Simply put, if your runway consists of any tasks that don’t help you get to your goal at 50,000 ft., consider just not doing them. That may sound scary, but that’s the beauty, it’s really not. Not only that, but as long as your day is filled with tasks that don’t contribute to your overarching goals, you will be stressed, anxious, and essentially at odds with yourself. Here’s one approach to cleaning off your runway, and gaining some peace of mind along the way.

  1. Take your current to-do list, in all of its cluttered glory, and hide it from view.
  2. Take out a new blank list medium (paper or digital, your choice). [note: I have to give a shout out to a web-based platform for this called Workflowy. It is elegant and so very useful for just this purpose.)
  3. Start at 50,000 feet and list no more than 5 major goals for yourself, leaving space under each one to fill in some items later. Take at least an hour to do this (really think it through).
  4. Take out your original to-do list and place it alongside your new 50,000 ft. list.
  5. For each item from your original to-do list, attempt to place it in the space under one of your major goals on your new list. Skip any items that you can’t place within a minute or two. Cross each item off of your original list as you place it.

After those 5 steps are done, take a deep breath; you’re on your way, but there’s one last step to do. You will have to spend some time with each of the items on your original to-do list that you couldn’t place under a goal on your new list. If you really want to hop on the fast track to enlightenment, crumple up this crowded to-do list and throw it away (along with all copies of it). After all, why are you tasking yourself with projects that don’t comport with your overall goals? That may be a bit too radical for most people, and I understand that.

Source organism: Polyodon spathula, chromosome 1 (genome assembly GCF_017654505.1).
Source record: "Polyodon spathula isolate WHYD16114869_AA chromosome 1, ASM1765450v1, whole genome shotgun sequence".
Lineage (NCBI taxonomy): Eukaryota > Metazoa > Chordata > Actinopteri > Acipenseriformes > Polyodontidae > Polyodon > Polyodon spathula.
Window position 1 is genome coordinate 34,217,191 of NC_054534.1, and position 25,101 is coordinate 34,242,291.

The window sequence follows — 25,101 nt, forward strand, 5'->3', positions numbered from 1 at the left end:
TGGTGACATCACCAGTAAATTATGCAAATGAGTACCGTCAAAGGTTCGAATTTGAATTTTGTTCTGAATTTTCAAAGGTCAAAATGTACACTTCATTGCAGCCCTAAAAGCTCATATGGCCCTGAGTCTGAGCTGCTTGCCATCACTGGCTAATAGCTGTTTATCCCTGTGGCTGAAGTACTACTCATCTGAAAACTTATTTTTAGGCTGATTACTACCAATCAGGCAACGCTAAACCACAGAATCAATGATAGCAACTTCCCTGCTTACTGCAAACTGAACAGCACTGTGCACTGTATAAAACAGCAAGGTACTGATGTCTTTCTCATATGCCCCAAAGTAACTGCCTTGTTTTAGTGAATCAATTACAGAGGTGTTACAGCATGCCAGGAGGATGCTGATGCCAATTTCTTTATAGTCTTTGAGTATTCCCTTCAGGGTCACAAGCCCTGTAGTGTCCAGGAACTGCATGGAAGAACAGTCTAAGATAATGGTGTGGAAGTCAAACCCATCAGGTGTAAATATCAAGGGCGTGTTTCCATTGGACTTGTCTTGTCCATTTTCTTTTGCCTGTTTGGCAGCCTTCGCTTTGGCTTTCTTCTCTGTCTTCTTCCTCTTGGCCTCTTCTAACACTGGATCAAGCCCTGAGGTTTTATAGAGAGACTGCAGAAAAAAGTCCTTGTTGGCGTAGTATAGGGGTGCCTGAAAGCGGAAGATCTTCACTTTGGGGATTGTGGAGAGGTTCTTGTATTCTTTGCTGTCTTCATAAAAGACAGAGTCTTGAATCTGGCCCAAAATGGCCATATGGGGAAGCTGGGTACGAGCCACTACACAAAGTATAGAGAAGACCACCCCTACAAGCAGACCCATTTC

A less radical step in the right direction would be to simply store this old list in a place out of view and don’t look at it for a week or two. Pay attention to only what’s on your new list, and see if anything from the old list pops up. If it does, then reevaluate where that project fits into your life. Does it really fit into one of your 5 goals, but you didn’t make the connection before? Is there some goal that this project works toward, but you didn’t consider it as a goal before? Ask these types of questions, and get yourself thinking about the real reason why things are on your radar. But always be prepared to find a way to just sweep things off of your radar, keeping only those things on that contribute to your (now) explicitly stated goals. Remember: just because you can do anything, doesn’t mean you should. Be judicious in what you choose to take on; if it doesn’t fit in the outline of your goals, you probably shouldn’t do it. You’ll end up with a lot of things you just aren’t doing, but now, you can feel good about not doing them.